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What’s Going on at Cathay Pacific?

Hong Kong-based Cathay Pacific is eliminating flights and has announced a hiring freeze in response to a sharp decline in passenger traffic as months of anti-government protests, general strikes and sometimes violent clashes with police show no signs of abating. The news follows a report that tourism to the Special Administrative Region of China has dropped by nearly 40%.

Cathay Pacific has repeatedly found itself caught in the middle of tensions between government officials and anti-government protesters in recent weeks. Several of the airline’s top executives have abruptly resigned (including former CEO Rupert Hogg, who reportedly quit rather than provide Beijing with the identities of employees believed to have participated in protests or strikes). Hong Kong International Airport (HKG), Cathay’s base of operations, has increasingly become a focus of protesters who have caused countless disruptions to passengers and flights. The airport was even ordered closed twice in September. More recently, airline officials have taken a hardline position, warning employees they could be fired for supporting protests and even encouraging co-workers to tattle on each other.

Now, the South China Morning Post reports that, coupled with a sharp decrease in travel to Hong Kong, the conflicts are taking a serious toll on business at the flag carrier. On Thursday, the airline announced it would be suspending a number of long-haul international routes as well as several short haul-flights to mainland China and cutting service to dozens of other destinations. At the same time, the company says it will implement a spending and hiring freeze until market and political conditions improve.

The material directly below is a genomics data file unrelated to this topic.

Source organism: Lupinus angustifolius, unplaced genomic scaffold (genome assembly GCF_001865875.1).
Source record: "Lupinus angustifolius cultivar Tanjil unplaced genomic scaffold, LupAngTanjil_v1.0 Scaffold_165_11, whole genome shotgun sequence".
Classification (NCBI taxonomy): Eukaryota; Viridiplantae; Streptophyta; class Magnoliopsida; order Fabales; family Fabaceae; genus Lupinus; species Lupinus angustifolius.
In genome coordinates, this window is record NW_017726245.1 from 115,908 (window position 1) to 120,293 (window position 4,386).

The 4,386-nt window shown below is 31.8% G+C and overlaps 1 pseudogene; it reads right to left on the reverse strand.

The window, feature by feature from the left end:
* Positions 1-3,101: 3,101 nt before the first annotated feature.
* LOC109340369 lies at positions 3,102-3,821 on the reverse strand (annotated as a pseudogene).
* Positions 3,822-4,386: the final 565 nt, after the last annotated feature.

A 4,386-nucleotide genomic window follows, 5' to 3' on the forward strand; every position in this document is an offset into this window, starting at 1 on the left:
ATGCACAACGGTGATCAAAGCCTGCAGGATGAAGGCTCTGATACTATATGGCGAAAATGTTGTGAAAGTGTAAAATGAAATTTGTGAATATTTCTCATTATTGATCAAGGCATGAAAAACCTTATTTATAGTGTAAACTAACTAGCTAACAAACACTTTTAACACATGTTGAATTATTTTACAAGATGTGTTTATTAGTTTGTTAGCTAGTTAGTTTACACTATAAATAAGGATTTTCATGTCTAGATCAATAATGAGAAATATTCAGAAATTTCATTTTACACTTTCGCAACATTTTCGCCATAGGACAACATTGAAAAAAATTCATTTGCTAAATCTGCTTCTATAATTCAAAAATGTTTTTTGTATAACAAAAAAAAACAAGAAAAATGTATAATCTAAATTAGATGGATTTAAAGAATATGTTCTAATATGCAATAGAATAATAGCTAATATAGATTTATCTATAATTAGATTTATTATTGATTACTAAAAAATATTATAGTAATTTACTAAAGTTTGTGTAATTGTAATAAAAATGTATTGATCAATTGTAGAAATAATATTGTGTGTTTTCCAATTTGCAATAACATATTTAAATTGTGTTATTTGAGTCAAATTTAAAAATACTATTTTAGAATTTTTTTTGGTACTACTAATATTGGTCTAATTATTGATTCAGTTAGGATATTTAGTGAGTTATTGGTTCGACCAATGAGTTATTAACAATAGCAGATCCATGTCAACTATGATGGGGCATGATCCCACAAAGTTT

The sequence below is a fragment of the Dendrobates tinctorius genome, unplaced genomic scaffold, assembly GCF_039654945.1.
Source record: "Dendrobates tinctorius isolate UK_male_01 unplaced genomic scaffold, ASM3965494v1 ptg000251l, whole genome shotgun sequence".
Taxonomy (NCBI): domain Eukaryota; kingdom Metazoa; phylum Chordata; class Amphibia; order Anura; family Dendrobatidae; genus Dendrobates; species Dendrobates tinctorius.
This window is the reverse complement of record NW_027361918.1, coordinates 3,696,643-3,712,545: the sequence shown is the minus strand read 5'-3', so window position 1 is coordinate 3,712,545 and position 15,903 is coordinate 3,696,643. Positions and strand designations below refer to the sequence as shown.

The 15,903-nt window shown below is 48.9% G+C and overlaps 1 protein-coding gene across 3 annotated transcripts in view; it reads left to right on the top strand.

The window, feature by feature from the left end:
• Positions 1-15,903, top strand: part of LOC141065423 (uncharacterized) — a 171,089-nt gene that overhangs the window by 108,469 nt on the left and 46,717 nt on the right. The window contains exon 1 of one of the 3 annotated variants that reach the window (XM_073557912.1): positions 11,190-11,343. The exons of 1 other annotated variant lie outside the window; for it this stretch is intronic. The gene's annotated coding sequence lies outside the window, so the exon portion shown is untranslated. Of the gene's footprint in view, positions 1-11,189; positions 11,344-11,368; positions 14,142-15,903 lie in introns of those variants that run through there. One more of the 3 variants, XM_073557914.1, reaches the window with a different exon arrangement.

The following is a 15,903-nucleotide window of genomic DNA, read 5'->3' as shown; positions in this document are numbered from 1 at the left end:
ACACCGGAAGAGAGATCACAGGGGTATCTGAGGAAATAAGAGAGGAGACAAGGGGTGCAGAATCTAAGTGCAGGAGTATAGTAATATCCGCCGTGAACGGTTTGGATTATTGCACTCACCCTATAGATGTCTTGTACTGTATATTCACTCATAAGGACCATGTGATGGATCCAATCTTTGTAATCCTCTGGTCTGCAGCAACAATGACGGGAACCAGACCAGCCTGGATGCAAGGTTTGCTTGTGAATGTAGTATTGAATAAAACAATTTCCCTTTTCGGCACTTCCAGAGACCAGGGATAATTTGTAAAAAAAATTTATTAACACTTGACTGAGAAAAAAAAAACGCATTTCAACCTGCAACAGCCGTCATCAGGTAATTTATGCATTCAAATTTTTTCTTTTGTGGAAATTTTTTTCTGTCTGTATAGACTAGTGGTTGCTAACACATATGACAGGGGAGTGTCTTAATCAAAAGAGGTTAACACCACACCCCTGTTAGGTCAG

After reporting a 38% decline in HKG-bound passenger traffic last month, Cathay officials say the carrier will suspend service between HKG and Dublin Airport (DUB), as well as the HKG/Medan Kualanamu International Airport (KNO) route. The airline will also reduce service to destinations, including John F. Kennedy International Airport (JFK), Frankfurt Airport (FRA), Paris Charles de Gaulle Airport (CDG), Washington Dulles International Airport (IAD) and Vancouver International Airport (YVR). According to the report, additional cutbacks focused on mainland China service are expected in the coming days.

Although Cathay is bearing the brunt of the political situation in Hong Kong, other carriers are not immune to fallout from the unrest. In August, United Airlines quietly suspended service between Chicago O’Hare International Airport (ORD) and HKG in response to the increasingly uncertain market conditions.


[Featured Image: Cathay Pacific]

Comments are Closed.
AJNEDC September 16, 2019

So with the drop in traffic, Cathay yet charges a premium for its services. I'm on its mailing list and continually amused by its promotional offers of 40% discount on business class tickets for $6,000 +. Really... in which universe...I ask myself...

deadinabsentia September 16, 2019

China needs to be ended and reflagged asap. Waiting like Chamberlain waited on Germany to come to the table before WW2 will only exacerbate the situation.. those who don’t learn from history are destined to repeat it

not2017 September 15, 2019

@MHG You would not know integrity if it slapped you in the face! AND, if Beijing escalates the hostilities, expect the world to increase pressure. Hong Kong was promised 2 systems for 50 years. Instead it has been a constantly more control. Wait until Beijing pulls this stuff in Taiwan. Then you will see world intervention!

MHG September 13, 2019

I am cofident that Rupert Hogg made the right decision. Cathay is under extreme political pressure and - of course - replaced him with someone willing to abide with any demands from Beijing ... Hong Kong in general and CX in particular are on a down path now until Beijing steps back (very unlikely under the current political setup in China). I´d rather expect further steps in order to increase Beijing´s influence in HK. CX is just a prominent example.